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Mesoscale Forcing on Ocean Waves During Gulf Stream North Wall Events

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Master's thesis

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Under meteorological conditions associated with extreme cold air outbreaks CAO off the U.S. East Coast, rapid growth of large ocean waves sometimes develop along the North Wall of the Gulf Stream. These wave events produce wave heights above those expected given the short fetch and moderate winds. The highest waves are often very localized, which suggests localized forcing by the atmosphere. In this study, results from three cases are examined to characterize the role of high-resolution mesoscale wind forcing in generating localized regions of rapid ocean wave growth during events with large air-sea temperature differences. Analysis of 4 buoys, located in the western Atlantic and coastal waters of North Carolina, were compared to 48 hour atmosphere and ocean model simulations. The Navys, Coupled Oceanographic and Atmospheric Mesoscale Prediction System COAMPS and National Oceanic and Atmosphere Administrations, Wavewatch Three WW3, were used for atmospheric and ocean wave simulations respectively with additional observations from land based stations and ship reports utilized to established model simulation validity. Results of these cases show how mesoscale atmospheric forcing effects rapid growth of ocean waves during CAO and the importance of mesoscale atmospheric modeling in localized generation of ocean wind waves. Additionally, near-shore uniformed observed wind fields were used to generate simulated wave fields then compared to WW3 model output for these cases to further reinforce the rapid and highly non-linear wave growth under strong mesoscale atmospheric forcing during wind wave events in fetch limited environments.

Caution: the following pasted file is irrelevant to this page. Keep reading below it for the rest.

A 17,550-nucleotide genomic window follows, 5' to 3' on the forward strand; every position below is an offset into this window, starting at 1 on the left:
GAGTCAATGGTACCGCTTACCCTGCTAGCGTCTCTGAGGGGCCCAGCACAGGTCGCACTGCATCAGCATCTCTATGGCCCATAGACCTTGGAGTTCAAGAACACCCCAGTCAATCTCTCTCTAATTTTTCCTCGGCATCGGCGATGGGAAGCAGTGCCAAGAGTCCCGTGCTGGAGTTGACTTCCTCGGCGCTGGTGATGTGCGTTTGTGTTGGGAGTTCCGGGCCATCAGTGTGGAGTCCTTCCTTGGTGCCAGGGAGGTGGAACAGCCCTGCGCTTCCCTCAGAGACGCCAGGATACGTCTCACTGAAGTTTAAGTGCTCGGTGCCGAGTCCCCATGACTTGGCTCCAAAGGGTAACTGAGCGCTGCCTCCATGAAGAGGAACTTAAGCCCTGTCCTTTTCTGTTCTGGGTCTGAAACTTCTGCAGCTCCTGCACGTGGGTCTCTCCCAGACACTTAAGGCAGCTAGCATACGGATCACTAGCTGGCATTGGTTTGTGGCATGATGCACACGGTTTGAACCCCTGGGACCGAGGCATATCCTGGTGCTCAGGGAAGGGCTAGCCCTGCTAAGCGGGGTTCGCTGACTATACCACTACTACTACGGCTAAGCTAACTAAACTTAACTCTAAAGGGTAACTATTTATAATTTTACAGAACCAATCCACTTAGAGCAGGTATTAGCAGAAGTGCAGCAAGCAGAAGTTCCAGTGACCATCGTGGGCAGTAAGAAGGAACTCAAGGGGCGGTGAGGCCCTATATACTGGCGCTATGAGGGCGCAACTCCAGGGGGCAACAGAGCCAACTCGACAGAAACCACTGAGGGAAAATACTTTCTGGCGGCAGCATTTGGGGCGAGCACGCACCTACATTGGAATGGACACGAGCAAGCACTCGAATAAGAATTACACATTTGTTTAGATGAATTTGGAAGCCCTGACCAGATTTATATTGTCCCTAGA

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  • Physical and Dynamic Oceanography

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